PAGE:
The Company adopted ASC 326 using the modified retrospective method for all financial assets measured at amortized cost and off-balance sheet credit exposures. Results for reporting periods beginning after January 1, 2020 are presented under ASC 326 while prior period amounts continue to be reported in accordance with previously applicable GAAP. The adoption of ASC 326 (“CECL”) had an impact of $4.0 million ($3.3 million increase in the allowance for credit losses and $0.7 million increase in the allowance for unfunded loan commitments (liability account)) that was offset by a corresponding decrease in retained earnings of $3.1 million and $0.9 million increase in deferred tax assets. The increase in the allowance for credit losses required under the ASC 326 generally reflected the impact of reserves calculated over the life of loan, and more specifically higher reserves required for longer duration loan portfolios, and the utilization of a longer historical look-back period in the calculation of loan loss rates (loss given default). Upon analyzing the debt security portfolios, the Company determined that no allowance was required as these debt securities are government guaranteed treasuries or government agency-backed securities for which the risk of loss was deemed minimal. Further, certain municipal debt securities held by the Company have been pre-refunded and secured by government guaranteed treasuries.
Significant Accounting Policy Changes
Upon adoption of ASC 326, the Company revised certain accounting policies for Investment Securities, Loans, and the Allowance for Credit Losses as detailed below.
In addition, certain accounting policies were revised upon the acquisition of Brand on March 1, 2020 and are also discussed in further detail below under the Mortgage Banking Activities section.
Investment securities are classified as held-to-maturity and carried at amortized cost when the Company has the positive intent and ability to hold them until maturity. Investment securities not classified as held-to-maturity or trading securities are classified as available-for-sale and carried at fair value. The Company determines the appropriate classification of securities at the time of purchase. For reporting and risk management purposes, we further segment investment securities by the issuer of the security which correlates to its risk profile: U.S. government treasury, U.S. government agency, state and political subdivisions, and mortgage-backed securities. Certain equity securities with limited marketability, such as stock in the Federal Reserve Bank and the Federal Home Loan Bank, are classified as available-for-sale and carried at cost.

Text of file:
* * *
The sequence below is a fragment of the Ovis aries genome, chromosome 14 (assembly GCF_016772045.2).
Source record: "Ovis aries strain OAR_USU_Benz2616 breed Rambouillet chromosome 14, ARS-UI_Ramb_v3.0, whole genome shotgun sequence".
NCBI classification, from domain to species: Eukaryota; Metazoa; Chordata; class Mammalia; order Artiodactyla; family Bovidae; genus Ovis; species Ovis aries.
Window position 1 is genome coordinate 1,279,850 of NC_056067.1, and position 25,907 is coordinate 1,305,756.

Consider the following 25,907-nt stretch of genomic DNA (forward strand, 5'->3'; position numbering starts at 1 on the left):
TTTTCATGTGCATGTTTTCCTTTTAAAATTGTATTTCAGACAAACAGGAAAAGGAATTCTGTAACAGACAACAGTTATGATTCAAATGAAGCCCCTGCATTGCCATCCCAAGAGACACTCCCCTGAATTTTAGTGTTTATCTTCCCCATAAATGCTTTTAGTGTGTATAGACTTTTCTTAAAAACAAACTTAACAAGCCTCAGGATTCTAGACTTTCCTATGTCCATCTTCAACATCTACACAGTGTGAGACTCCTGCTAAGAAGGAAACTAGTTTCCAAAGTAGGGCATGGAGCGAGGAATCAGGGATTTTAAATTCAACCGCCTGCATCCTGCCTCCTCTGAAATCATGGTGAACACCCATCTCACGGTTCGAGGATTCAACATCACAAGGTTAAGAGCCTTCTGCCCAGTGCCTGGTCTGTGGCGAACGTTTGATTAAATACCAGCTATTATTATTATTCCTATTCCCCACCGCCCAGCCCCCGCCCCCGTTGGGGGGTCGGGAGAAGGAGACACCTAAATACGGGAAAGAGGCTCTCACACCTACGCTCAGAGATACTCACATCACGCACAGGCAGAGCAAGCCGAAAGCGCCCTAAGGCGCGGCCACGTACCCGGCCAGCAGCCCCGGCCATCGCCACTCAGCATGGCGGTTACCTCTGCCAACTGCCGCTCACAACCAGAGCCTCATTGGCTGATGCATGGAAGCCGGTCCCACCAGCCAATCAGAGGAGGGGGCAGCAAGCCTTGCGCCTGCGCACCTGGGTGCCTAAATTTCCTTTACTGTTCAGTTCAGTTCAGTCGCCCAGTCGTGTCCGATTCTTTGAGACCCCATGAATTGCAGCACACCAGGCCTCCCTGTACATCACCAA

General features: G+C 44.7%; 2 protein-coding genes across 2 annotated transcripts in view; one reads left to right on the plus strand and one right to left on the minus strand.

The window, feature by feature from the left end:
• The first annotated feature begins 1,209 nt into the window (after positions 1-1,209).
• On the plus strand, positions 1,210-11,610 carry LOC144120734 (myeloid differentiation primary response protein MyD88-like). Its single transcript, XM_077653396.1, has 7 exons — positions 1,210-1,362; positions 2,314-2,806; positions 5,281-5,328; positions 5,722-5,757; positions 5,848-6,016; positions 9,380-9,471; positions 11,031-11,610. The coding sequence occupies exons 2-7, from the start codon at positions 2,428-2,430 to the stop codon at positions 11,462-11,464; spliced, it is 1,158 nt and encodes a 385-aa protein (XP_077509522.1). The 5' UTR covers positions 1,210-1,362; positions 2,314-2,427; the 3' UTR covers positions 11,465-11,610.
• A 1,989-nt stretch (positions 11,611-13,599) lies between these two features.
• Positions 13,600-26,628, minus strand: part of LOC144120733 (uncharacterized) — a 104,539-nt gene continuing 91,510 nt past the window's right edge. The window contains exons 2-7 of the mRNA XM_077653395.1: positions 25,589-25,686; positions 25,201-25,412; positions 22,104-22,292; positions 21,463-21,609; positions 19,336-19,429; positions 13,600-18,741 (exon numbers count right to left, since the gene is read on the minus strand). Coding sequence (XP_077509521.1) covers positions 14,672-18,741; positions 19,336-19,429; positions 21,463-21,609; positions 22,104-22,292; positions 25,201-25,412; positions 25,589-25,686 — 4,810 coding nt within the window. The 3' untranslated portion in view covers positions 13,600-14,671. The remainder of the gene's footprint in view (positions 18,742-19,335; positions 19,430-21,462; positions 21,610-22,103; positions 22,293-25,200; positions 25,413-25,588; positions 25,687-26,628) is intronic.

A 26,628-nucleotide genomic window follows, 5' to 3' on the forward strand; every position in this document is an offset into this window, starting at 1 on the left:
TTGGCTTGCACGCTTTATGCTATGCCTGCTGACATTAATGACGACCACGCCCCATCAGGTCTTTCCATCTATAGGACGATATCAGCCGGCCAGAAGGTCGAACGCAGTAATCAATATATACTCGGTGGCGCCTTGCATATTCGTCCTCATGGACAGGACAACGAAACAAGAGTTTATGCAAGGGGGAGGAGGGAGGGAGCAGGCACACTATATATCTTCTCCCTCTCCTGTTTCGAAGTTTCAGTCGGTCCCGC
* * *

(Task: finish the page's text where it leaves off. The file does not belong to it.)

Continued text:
Interest income includes amortization and accretion of purchase premiums and discounts. Realized gains and losses are derived from the amortized cost of the security sold. Gains and losses on the sale of securities are recorded on the trade date and are determined using the specific identification method. Securities transferred from available-for-sale to held-to-maturity are recorded at amortized cost plus or minus any unrealized gain or loss at the time of transfer. Any existing unrecognized gain or loss continues to be reported in accumulated other comprehensive income (net of tax) and amortized as an adjustment to interest income over the remaining life of the security. Any existing allowance for credit loss is reversed at the time of transfer. Subsequent to transfer, the allowance for credit losses on the transferred security is evaluated in accordance with the accounting policy for held-to-maturity securities. Additionally, any allowance amounts reversed or established as part of the transfer are presented on a gross basis in the consolidated statement of income.
The accrual of interest is generally suspended on securities more than 90 days past due with respect to principal or interest. When a security is placed on nonaccrual status, all previously accrued and uncollected interest is reversed against current income and thus not included in the estimate of credit losses.
Credit losses and changes thereto, are established as an allowance for credit loss through a provision for credit loss expense. Losses are charged against the allowance when management believes the uncollectability of an available-for-sale security is confirmed or when either of the criteria regarding intent or requirement to sell is met.
Certain debt securities in the Company’s investment portfolio were issued by a U.S. government entity or agency and are either explicitly or implicitly guaranteed by the U.S. government. The Company considers the long history of no credit losses on these securities indicates that the expectation of nonpayment of the amortized cost basis is zero, even if the U.S. government were to technically default. Further, certain municipal securities held by the Company have been pre-refunded and secured by government guaranteed treasuries. Therefore, for the aforementioned securities, the Company does not assess or record expected credit losses due to the zero loss assumption.